Of the three species of amphibian found in Ireland the common frog is by far the most familiar. Most people think of frogs as aquatic creatures, but in fact they spend most of their lives on land, only returning to the water in order to breed.
Adult frogs are from 6-10cm (2.4-4 inches) long. They are smooth skinned, tailless amphibians with powerful hind legs that are particularly well suited to jumping. The upper surface of the skin is variable in colour – ranging from a light yellowish brown to dark olive green. Some individuals even have a reddish tinge and almost black animals are not unheard of. Most animals exhibit a variable pattern of black or brown marks on the back and the species has a very distinctive brown patch behind each eye.
On the underside males tend to be a dirty white or pale yellow while females vary from pale yellow to orange. There are often brown speckles present in both sexes. Males tend to be slightly smaller than females and can be distinguished by the dark bluish-black nuptial pads – which are swellings on the first finger of their forelimbs. These swellings become much more pronounced during the breeding season and help the male to get a firm grip on the female’s smooth skin during mating.
Depending on the weather common frogs begin to emerge from hibernation in February or March and head straight for their freshwater breeding grounds. Males usually arrive before females and start croaking to attract a mate. Once females start to arrive the males start croaking in earnest and wrestle with each other to gain access to a potential mate. After overcoming his rivals a successful male will clamp himself to her back using his nuptial pads in a mating embrace known as “amplexus”. They may stay clamped together like this for days before spawning.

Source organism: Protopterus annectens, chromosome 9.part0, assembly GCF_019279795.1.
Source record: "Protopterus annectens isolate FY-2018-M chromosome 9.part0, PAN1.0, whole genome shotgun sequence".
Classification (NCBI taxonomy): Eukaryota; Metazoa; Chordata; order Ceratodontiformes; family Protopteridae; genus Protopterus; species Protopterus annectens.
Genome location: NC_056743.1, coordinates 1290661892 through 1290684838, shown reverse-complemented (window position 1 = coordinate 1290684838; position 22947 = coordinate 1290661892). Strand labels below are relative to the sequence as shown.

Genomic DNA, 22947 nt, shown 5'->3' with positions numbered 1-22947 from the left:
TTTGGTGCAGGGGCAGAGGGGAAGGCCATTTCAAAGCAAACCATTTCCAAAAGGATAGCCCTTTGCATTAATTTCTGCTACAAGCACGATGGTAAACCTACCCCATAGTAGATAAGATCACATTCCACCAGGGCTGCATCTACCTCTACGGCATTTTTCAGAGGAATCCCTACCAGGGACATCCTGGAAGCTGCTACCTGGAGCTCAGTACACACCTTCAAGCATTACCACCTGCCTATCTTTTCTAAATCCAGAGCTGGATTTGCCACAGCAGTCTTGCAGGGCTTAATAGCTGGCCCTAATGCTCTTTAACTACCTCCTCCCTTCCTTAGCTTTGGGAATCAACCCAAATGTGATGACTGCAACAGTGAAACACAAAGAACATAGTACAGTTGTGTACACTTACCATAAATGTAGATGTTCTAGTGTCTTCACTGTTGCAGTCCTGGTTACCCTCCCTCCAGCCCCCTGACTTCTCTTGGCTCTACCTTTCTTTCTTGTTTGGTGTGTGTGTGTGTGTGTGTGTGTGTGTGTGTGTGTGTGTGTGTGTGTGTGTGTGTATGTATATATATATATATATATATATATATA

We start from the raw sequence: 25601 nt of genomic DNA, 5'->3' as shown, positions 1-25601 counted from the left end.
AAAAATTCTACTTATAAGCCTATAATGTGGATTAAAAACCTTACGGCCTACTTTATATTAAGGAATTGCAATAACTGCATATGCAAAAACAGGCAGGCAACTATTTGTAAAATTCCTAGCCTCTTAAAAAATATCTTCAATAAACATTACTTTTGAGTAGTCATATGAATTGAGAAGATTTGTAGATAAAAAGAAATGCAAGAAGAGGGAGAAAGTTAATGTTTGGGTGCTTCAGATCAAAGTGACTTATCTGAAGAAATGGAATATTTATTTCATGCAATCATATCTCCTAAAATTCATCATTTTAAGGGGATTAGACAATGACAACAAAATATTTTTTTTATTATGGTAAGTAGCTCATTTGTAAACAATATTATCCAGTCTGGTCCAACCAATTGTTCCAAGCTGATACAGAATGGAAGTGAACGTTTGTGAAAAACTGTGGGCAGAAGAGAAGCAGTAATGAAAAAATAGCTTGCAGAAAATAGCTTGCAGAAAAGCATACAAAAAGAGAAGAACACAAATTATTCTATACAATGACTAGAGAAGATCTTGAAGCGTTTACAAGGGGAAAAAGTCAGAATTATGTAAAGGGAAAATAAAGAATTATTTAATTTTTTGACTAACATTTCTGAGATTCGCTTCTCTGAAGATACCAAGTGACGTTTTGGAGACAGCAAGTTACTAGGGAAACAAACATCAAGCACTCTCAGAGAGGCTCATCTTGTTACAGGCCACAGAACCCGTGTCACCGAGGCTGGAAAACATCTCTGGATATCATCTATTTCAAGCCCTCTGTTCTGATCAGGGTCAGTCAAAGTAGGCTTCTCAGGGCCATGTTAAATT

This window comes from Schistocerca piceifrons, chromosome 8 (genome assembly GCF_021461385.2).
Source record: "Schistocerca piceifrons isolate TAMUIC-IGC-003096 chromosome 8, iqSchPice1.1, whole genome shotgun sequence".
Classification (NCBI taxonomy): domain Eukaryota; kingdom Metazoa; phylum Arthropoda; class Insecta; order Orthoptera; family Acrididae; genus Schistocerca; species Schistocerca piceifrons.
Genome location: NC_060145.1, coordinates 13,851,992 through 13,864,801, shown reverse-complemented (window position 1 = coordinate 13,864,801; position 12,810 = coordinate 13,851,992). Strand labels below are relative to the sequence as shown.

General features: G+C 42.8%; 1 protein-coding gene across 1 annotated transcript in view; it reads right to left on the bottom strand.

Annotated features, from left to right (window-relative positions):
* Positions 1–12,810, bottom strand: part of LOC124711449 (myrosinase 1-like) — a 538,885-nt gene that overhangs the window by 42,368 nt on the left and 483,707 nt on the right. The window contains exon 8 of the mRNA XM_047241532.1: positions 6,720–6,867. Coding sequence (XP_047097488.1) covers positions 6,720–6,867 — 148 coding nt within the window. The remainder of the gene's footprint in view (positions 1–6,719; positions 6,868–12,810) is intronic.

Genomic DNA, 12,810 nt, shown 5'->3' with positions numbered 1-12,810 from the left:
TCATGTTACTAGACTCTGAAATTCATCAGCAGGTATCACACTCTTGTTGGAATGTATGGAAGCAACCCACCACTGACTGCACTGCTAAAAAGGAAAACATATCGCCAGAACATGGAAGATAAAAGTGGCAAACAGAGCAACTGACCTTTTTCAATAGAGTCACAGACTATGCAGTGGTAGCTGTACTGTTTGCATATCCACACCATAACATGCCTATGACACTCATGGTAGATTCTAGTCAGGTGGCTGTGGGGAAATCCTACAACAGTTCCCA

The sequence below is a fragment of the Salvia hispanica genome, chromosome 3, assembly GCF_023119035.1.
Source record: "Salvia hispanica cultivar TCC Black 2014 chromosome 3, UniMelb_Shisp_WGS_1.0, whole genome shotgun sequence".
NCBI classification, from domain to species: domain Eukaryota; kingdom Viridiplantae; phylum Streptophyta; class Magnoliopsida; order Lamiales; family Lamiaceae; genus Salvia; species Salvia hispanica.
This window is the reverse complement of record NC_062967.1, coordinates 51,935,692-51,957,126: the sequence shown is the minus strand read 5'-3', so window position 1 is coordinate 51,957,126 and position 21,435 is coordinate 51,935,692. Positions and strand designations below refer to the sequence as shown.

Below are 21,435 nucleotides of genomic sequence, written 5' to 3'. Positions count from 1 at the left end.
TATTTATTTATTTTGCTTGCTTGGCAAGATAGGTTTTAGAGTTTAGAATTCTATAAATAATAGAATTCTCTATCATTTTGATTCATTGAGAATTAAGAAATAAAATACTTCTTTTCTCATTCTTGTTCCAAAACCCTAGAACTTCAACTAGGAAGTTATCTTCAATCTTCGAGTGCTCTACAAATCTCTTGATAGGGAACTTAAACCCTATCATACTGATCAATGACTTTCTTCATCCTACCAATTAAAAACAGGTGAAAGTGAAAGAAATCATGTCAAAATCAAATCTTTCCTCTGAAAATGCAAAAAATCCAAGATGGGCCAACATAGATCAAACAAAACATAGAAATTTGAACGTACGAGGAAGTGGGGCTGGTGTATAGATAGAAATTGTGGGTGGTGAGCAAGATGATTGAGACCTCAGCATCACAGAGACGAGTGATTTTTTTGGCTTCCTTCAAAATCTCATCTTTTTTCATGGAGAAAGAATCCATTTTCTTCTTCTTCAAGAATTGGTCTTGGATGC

Eventually the female will lay 1000 to 4000 eggs which are fertilised by the male as they are released. This frog’s spawn floats in clumps protected by a jelly-like coating until the tadpoles emerge after 30-40 days. The tiny tadpoles feed on the remains of the frogspawn for the first two days before they switch to a diet of algae. As they grow bigger they also start to include aquatic insects in their diet. Hind legs develop at between six and nine weeks, the tadpoles lose their feathery gills and develop lungs – forcing them to the water’s surface to gulp air. Front legs are fully developed by about 11 weeks and the tail begins to be absorbed. At 12 weeks the metamorphosis is practically complete and the tiny froglet will leave the water, spending most of its time hiding in the vegetation on the water’s edge.
Frogs don’t feed during the breeding season, but once breeding is over they will eat practically any moving invertebrate that crosses their path, catching their prey with their long, sticky tongue. Adult frogs feed almost exclusively on land, but youngster frogs will also forage in the water. Although they are often seen by day frogs tend to be more active by night.
In winter frogs hibernate beneath compost heaps, under stones and logs or buried in the mud at the bottom of a pond where they survive by extracting oxygen from the water through their skin. They will not emerge until breeding time comes around again the following spring.
Photo Credit: All rights reserved by Foxglove Lane via the Ireland’s Wildlife Flickr Group